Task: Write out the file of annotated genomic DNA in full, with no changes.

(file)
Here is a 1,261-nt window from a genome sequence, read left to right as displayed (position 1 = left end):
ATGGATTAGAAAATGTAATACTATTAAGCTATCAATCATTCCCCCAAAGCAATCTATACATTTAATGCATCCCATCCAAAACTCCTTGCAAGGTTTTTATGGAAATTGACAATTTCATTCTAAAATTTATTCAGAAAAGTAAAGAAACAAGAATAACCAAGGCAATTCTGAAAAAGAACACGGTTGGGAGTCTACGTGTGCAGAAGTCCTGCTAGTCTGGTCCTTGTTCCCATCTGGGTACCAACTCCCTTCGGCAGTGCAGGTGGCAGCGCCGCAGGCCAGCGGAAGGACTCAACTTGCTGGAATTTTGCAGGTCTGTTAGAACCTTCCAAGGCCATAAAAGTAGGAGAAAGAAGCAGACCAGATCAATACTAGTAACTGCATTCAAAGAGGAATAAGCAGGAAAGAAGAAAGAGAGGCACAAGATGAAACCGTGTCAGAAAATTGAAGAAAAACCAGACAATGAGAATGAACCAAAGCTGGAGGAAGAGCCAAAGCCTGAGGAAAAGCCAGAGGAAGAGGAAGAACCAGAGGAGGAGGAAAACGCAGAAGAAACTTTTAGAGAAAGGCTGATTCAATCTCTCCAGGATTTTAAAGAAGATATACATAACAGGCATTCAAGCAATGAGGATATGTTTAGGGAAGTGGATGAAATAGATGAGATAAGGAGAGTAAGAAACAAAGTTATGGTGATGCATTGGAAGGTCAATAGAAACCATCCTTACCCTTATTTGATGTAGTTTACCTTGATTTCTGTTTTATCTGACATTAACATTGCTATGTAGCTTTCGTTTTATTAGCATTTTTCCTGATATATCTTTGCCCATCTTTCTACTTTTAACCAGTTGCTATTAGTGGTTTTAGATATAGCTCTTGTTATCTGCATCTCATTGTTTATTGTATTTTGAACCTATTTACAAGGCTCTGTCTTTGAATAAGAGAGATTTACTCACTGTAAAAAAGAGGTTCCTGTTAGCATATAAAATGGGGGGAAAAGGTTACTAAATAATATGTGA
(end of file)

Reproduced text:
Here is a 1,261-nt window from a genome sequence, read left to right as displayed (position 1 = left end):
ATGGATTAGAAAATGTAATACTATTAAGCTATCAATCATTCCCCCAAAGCAATCTATACATTTAATGCATCCCATCCAAAACTCCTTGCAAGGTTTTTATGGAAATTGACAATTTCATTCTAAAATTTATTCAGAAAAGTAAAGAAACAAGAATAACCAAGGCAATTCTGAAAAAGAACACGGTTGGGAGTCTACGTGTGCAGAAGTCCTGCTAGTCTGGTCCTTGTTCCCATCTGGGTACCAACTCCCTTCGGCAGTGCAGGTGGCAGCGCCGCAGGCCAGCGGAAGGACTCAACTTGCTGGAATTTTGCAGGTCTGTTAGAACCTTCCAAGGCCATAAAAGTAGGAGAAAGAAGCAGACCAGATCAATACTAGTAACTGCATTCAAAGAGGAATAAGCAGGAAAGAAGAAAGAGAGGCACAAGATGAAACCGTGTCAGAAAATTGAAGAAAAACCAGACAATGAGAATGAACCAAAGCTGGAGGAAGAGCCAAAGCCTGAGGAAAAGCCAGAGGAAGAGGAAGAACCAGAGGAGGAGGAAAACGCAGAAGAAACTTTTAGAGAAAGGCTGATTCAATCTCTCCAGGATTTTAAAGAAGATATACATAACAGGCATTCAAGCAATGAGGATATGTTTAGGGAAGTGGATGAAATAGATGAGATAAGGAGAGTAAGAAACAAAGTTATGGTGATGCATTGGAAGGTCAATAGAAACCATCCTTACCCTTATTTGATGTAGTTTACCTTGATTTCTGTTTTATCTGACATTAACATTGCTATGTAGCTTTCGTTTTATTAGCATTTTTCCTGATATATCTTTGCCCATCTTTCTACTTTTAACCAGTTGCTATTAGTGGTTTTAGATATAGCTCTTGTTATCTGCATCTCATTGTTTATTGTATTTTGAACCTATTTACAAGGCTCTGTCTTTGAATAAGAGAGATTTACTCACTGTAAAAAAGAGGTTCCTGTTAGCATATAAAATGGGGGGAAAAGGTTACTAAATAATATGTGA